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London’s EU citizens face an ‘advice crisis’

06 September 2017


There are one million EU nationals living in London [1] and while they would have preferred Brexit not to have happened, their key wish now is for a smooth transition and one which is
as administratively simple as possible.

The current network of agencies which offer advice – law centres, advice centres, CABs, etc. – are stretched and lack the specialist knowledge, particularly around immigration status.

The London Assembly EU Exit Working Group has heard concerning evidence of a rise in hate crime immediately after the referendum which has continued since and increasing discrimination against EU citizens in relation to accessing services.

In a letter to the Mayor, to feed into his discussions with David Davies, Secretary of State for Exiting the European Union, the EU Exit Working Group recommends that:

  • The Secretary of State explores whether a more simplified system to establish the status of EU citizens following Brexit might be in the interests of both applicants themselves and the economy. There is a need to make the system accessible and clear.
  • David Davies is alerted to the risks of banks refusing credit applications (particularly mortgages) from EU citizens.
  • The Mayor devises a campaign to raise Londoners’ awareness of hate crime and how to report it.
  • The Mayor leads the way in combatting discrimination against EU citizens.

Len Duvall AM, Chair of the EU Exit Working Group said:

“The things we heard from EU Londoners during our open mic meeting were staggering. The current offer of advice and support for them was paltry and many of these citizens have lived here for years, working in both the private and public sector. 

Some EU citizens experienced difficulties in accessing private rented housing, banking and employment. Some landlords, banks and employers have become nervous about the longer terms status of applicants from the EU, and no longer considered them a safe bet. This is the kind of discrimination that stems from confusion – I’m sure it’s not deliberate or malicious – but it needs to stop.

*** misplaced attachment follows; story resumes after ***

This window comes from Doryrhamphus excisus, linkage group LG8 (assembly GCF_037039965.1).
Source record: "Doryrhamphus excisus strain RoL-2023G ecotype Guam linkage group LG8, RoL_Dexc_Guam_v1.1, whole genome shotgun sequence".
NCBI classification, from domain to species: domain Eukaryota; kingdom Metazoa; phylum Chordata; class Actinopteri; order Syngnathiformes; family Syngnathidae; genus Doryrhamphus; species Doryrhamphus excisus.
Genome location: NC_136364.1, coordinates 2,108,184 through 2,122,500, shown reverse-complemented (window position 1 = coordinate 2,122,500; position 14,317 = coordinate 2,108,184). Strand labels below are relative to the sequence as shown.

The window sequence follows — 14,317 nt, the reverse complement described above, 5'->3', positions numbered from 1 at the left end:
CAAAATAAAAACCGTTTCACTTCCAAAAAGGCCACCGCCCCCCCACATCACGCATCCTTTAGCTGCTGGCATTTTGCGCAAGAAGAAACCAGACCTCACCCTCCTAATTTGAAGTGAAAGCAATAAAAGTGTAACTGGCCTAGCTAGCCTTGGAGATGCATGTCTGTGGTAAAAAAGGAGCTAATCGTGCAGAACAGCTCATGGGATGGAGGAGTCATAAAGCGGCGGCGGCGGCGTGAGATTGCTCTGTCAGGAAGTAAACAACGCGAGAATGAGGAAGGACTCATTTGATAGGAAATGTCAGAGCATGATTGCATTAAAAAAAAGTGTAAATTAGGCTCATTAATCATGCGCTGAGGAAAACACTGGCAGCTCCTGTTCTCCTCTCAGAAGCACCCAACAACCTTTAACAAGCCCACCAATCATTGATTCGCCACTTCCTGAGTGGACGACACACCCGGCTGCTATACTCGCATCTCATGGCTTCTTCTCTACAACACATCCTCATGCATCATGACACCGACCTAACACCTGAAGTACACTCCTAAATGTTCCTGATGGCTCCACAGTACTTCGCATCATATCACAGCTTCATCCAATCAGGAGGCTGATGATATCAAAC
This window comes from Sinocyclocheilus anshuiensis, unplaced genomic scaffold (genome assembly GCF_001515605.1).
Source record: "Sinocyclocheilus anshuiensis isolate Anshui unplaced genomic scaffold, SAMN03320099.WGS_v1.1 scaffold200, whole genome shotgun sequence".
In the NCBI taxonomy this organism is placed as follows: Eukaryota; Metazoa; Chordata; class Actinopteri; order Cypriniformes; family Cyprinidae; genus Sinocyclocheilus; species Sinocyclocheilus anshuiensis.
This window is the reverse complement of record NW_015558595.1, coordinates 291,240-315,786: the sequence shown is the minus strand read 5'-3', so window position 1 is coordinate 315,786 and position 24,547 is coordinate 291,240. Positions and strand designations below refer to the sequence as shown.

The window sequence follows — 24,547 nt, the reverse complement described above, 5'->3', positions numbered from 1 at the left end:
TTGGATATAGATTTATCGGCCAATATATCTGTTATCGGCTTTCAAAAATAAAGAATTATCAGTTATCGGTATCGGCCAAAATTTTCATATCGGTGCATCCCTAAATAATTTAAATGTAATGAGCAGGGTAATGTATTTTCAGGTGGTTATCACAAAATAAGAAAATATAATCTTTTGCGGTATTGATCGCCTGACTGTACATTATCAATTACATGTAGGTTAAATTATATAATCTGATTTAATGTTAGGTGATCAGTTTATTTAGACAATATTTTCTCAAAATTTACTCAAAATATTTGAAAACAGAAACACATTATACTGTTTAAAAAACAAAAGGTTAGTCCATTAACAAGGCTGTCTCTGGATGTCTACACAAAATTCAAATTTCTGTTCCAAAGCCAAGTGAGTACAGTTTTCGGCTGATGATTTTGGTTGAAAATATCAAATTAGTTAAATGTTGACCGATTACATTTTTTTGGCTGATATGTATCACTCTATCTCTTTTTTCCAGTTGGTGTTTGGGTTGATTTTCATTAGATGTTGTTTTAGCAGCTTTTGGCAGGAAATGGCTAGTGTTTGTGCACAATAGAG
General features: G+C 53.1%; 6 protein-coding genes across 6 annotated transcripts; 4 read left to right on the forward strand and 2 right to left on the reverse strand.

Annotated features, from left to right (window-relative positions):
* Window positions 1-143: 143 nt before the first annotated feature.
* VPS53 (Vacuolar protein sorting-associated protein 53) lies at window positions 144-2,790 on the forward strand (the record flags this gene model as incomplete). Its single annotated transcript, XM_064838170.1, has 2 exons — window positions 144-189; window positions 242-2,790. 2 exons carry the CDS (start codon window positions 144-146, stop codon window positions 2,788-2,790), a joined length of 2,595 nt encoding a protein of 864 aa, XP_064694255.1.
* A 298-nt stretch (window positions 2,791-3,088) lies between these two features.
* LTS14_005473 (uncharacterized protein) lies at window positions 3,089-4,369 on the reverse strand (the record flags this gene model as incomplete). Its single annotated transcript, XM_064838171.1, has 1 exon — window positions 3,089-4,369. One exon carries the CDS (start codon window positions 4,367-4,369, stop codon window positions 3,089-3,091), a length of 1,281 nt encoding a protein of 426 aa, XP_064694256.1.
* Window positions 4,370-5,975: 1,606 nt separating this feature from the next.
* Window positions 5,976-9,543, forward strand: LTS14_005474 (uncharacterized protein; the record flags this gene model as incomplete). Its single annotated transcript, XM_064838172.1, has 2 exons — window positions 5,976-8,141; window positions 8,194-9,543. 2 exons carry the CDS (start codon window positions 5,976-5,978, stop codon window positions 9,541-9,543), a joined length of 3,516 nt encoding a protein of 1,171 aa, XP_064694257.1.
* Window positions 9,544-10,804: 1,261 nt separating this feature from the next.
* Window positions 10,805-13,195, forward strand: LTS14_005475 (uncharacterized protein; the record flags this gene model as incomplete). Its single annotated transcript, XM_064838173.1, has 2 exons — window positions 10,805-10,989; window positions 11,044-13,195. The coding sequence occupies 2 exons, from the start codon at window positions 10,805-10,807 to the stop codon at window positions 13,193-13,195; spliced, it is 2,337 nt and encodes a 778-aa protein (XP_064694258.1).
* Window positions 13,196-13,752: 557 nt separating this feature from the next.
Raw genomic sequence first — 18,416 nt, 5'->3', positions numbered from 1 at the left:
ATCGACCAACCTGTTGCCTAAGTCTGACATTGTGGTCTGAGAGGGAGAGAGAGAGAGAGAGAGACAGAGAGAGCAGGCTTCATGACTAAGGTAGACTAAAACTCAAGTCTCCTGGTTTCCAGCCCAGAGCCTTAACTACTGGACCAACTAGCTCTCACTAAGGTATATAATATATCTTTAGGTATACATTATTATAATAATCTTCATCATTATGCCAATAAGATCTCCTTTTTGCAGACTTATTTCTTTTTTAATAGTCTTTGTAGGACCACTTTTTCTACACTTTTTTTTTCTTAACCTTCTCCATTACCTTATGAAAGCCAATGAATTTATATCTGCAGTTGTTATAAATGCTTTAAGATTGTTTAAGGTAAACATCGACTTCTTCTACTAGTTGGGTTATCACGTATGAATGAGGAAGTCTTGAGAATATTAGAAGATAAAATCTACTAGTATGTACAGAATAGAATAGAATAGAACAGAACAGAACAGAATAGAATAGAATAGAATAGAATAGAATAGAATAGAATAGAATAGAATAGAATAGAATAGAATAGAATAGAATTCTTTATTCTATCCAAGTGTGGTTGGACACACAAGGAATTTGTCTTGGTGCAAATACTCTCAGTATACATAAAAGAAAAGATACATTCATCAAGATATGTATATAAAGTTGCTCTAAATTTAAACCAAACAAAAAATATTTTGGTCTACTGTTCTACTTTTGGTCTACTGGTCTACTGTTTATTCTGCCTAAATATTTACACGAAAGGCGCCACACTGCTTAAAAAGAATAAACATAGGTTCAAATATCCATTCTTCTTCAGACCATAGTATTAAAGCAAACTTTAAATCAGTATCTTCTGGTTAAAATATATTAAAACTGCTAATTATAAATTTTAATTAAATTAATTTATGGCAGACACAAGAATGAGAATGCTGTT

The ongoing uncertainty about their status, has also contributed to mental health issues among a number of EU citizens.

We’re pushing the Mayor to ensure that David Davies is aware of what’s going on in London and we expect him to press Government for a good deal for London and its EU citizens. The Mayor and London boroughs must lead the way in making EU citizens feel welcome.”

Notes to editors

  1. ONS, Population of the UK by Country of Birth and Nationality: 2015
  2. Letter to the Mayor attached
  3. London Assembly work on the impact of Brexit to date
  4. Watch the webcast of the meeting
  5. Len Duvall AM, Chair of the EU Exit Working Group, is available for interview – see contact details below.
  6. EU Exit Working Group
  7. As well as investigating issues that matter to Londoners, the London Assembly acts as a check and a balance on the Mayor.

For media enquiries, please contact Alison Bell on 020 7983 4228.  For out of hours media enquiries, call 020 7983 4000 and ask for the London Assembly duty press officer.  Non-media enquiries should be directed to the Public Liaison Unit on 020 7983 4100.

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